This original monograph does not attempt to be a history of Byzantine monasticism but rather emphasizes the multiplicity of ways in which Byzantine men and women could devote their lives to service to God, with an emphasis on the tension between the two basic modes of monastic life, cenobitic and eremitic. It stresses the individual character of each Byzantine monastic community in contrast to the monastic orders of the Western medieval world, and yet at the same time demonstrates that there were more connections between certain groups of monasteries than previously realized. The most original sections include an in-depth analysis of the challenges facing hermits in the wilderness, and special attention to enclosed monks (recluses) and urban monks and nuns who lived independently outside of monastic complexes. Throughout, Talbot highlights some of the distinctions between the monastic life of men and women, and makes comparisons of Byzantine monasticism with its Western medieval counterpart.

Wednesday, November 21, 2018

St Cyprian of Carthage and the College of Bishops

Does anyone today like bishops, or see them as anything other than a corrupt bunch of self-serving gangsters and sexual abusers? If your local one is okay, what about his being yoked to his brothers? Can the Church retreat into local structures and communities and ignore the wider corruption? If not, what should we do then?

These are not new questions, as we see in a new book, St. Cyprian of Carthage and the College of Bishops by Benjamin Safranski (Fortress Academic, 2018), 250pp. I am especially gratified to see how much this new book is indebted to Afanasiev, who is no stranger to these parts.

About this book the publisher tells us this:
This book assesses episcopal cooperation as envisioned by the third-century bishop Cyprian of Carthage. It outlines and assesses the interactions between local bishops, provincial groups of bishops, and the worldwide college. Assessing these interactions sheds light on the relationship between Cyprian’s strong sense of local autonomy and the reality that each bishop was responsible to the world-wide college. Episcopal consensus was the sine qua non, for Cyprian, for a major issue of faith or practice to become one that defined membership in the college and, ultimately, the Church.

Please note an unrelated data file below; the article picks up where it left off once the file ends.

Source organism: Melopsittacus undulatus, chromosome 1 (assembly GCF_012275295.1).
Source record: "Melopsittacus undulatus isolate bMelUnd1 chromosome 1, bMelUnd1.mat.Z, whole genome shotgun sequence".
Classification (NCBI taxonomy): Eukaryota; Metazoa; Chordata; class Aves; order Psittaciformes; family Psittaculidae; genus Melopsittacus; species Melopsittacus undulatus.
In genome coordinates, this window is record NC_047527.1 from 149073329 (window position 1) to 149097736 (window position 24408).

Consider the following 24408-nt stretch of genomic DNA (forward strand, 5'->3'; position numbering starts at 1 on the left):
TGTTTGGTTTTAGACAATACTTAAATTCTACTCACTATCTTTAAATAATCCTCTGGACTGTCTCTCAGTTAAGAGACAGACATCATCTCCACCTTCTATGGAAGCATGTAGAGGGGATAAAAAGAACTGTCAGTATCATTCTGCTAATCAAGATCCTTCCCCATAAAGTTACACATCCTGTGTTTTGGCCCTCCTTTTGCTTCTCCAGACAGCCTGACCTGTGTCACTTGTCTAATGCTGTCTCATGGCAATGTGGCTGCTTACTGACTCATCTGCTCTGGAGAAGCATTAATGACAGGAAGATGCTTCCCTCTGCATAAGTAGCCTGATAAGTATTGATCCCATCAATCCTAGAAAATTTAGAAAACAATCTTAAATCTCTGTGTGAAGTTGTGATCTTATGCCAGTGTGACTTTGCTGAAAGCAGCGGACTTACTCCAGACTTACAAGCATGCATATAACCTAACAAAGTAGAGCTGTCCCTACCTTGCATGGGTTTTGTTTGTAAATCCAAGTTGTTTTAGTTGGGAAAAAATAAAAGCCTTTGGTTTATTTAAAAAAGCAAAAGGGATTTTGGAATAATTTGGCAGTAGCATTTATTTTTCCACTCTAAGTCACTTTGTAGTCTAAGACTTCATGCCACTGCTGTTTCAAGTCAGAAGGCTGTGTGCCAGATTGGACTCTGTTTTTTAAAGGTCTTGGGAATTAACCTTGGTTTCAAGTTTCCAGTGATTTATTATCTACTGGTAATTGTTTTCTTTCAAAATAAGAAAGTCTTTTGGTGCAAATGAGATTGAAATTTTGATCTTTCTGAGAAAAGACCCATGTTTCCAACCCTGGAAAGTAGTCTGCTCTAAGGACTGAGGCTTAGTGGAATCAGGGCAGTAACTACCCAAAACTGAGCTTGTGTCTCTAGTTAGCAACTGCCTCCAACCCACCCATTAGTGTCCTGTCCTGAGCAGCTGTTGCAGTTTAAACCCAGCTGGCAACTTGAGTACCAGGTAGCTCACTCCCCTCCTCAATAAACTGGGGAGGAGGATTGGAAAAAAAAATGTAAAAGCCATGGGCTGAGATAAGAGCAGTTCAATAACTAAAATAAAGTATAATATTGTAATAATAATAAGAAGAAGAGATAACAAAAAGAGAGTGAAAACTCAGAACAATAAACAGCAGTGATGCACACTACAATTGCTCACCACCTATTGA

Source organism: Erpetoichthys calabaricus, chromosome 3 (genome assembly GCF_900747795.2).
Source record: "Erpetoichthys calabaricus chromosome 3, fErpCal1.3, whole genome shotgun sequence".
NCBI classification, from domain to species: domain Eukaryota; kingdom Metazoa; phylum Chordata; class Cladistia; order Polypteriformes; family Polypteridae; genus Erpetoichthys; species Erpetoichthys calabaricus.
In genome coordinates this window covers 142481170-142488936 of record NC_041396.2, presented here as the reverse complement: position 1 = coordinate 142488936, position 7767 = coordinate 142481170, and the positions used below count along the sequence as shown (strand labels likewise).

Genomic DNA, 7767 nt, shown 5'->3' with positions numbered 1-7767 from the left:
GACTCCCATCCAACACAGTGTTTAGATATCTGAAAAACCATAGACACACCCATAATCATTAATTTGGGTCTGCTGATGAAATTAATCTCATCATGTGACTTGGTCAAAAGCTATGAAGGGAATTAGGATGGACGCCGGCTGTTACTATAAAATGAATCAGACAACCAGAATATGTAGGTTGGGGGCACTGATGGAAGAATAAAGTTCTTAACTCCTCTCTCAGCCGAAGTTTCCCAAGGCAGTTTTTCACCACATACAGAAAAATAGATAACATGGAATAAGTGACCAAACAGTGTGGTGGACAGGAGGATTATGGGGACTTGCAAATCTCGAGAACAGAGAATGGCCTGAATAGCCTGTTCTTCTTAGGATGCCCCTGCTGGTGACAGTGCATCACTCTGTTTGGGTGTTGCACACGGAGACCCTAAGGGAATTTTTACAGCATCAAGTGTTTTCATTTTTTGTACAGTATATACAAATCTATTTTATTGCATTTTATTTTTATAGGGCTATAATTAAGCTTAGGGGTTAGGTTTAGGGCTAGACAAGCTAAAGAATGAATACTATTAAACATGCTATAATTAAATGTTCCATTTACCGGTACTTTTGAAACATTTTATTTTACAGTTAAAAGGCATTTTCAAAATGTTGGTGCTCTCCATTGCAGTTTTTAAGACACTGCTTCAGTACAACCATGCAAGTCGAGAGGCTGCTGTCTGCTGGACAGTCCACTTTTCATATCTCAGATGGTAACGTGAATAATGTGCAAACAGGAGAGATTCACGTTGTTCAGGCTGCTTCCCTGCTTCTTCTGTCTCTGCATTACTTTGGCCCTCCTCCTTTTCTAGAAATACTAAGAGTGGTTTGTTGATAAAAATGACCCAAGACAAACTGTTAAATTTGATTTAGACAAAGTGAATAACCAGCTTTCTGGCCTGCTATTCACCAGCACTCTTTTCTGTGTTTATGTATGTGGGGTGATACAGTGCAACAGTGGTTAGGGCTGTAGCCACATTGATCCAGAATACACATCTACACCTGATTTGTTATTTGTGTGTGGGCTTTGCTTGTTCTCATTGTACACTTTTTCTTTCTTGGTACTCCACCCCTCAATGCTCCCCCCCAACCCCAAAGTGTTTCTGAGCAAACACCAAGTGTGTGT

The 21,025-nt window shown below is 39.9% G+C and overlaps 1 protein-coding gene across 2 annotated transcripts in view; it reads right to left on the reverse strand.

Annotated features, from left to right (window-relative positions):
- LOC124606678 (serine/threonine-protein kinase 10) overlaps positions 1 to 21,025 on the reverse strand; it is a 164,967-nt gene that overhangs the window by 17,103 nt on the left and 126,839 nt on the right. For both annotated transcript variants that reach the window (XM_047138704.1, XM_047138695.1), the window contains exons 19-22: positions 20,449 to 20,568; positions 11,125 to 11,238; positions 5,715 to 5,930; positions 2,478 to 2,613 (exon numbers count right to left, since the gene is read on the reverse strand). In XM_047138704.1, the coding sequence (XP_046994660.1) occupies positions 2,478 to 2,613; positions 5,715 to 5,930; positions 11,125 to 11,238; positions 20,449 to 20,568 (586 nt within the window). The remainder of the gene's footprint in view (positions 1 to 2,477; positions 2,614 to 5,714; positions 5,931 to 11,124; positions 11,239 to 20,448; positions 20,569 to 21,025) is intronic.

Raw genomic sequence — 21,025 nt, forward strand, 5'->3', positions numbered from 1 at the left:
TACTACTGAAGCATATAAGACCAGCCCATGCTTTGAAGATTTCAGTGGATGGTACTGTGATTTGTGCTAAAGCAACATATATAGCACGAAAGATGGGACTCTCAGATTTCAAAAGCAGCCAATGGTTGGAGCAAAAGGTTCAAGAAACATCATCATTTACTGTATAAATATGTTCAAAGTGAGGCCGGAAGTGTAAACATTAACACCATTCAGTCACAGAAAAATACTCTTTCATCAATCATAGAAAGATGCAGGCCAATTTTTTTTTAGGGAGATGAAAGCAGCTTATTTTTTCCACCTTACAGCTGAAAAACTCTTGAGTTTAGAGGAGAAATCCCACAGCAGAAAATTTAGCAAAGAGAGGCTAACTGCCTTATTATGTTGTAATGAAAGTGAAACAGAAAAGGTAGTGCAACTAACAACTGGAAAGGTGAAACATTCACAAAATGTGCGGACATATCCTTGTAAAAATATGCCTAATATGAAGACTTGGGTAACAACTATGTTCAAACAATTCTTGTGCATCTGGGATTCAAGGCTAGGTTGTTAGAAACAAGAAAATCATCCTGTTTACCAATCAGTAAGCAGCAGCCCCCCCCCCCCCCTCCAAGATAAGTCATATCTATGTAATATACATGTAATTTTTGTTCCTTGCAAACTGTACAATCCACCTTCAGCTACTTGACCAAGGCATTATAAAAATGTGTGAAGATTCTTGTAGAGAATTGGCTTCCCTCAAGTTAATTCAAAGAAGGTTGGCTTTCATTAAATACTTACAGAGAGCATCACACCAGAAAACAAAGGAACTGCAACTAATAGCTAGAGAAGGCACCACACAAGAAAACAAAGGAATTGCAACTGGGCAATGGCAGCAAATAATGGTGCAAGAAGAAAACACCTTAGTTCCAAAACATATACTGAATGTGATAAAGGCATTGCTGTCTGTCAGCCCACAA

The book brings this assessment into a modern scholarly debate by concluding with an evaluation of the ecclesiology of the Orthodox scholar Nicolas Afanasiev and his critiques of Cyprian. Afanasiev lamented Cyprian as the father of universal ecclesiology and claimed that Cyprian’s college wielded authority above that of the local bishop. This book argues that Afanasiev fundamentally misconstrued Cyprian’s understanding of collegiality. It is shown that, for Cyprian, collegiality was the framework for the common ministry of the bishops and did not infringe on the sovereignty of the local bishop. Rather, it was the college’s collective duty to define the boundaries of acceptable Christian belief and practice.

Monday, November 19, 2018

Slavoj Žižek and Christianity

Routledge is one of the most important publishers around today, especially in the fields of philosophy, psychoanalysis, and theology, all of which come together in this newly released volume, Slavoj Žižek and Christianity, edited by Sotiris Mitralexis and Dionysios Skliris (2018), vii+230pp.

And for those who do not know him, Žižek  is also one of the most important figures writing today at the intersection of those three disciplines. His work comes in for scrutiny and dialogue in this volume, which features contributions from several Eastern Christians, and those conversant in recent developments in Eastern Christian theology.

The editors do a nice job in the introduction explaining the relevance of engaging a man who identifies as a Marxist communist atheist, but who nonetheless maintains that there is much of value in Christian theology for both philosophy and psychoanalysis. Moreover, Žižek offers a welcome critique of Christianity which helps it recover its emancipatory power and potential outside of its too-frequent institutionalization and accommodation to imperial and other worldly powers.

In his chapter, "From Psychoanalysis to Metamorphosis," Brian Becker pursues a line very much in keeping with what I have been arguing for several years now: theology and psychoanalysis need each other and have much to offer each other, not least in dealing with questions of finitude and uncertainty stemming from unconscious ideas and desires. When we approach limits, as analysis certainly does in its confrontation with what is not known because not conscious, theology offers a way forward beyond the impasse. Becker makes use of a number of interesting sources in his chapter, including John Zizioulas's Communion and Otherness: Further Studies in Personhood and the Church.

In his chapter,"Pacifist Pluralism vs. Militant Truth," Haralambos Ventis of the University of Athens also notes, as several other authors do, the similarities of Marxist and Christian critiques of social structures. Here Ventis draws on the fascinating figure of Cornelius Castoriadis  and his landmark book The Imaginary Institution of Society (The MIT Press, 1998), as well as a whole cast of other equally fascinating and influential figures, including Terry Eagleton (The Illusions of Postmodernism). the father of modern hermeneutics, Paul Ricoeur (especially in his Oneself as Another), and the widely influential moral philosopher Alasdair MacIntyre, who should need no introduction around these parts. Ventis in particular draws on MacIntyre's under-appreciated 1999 book Dependent Rational Animals, which I have sometimes used with undergraduates, who find it an easier introduction than After Virtue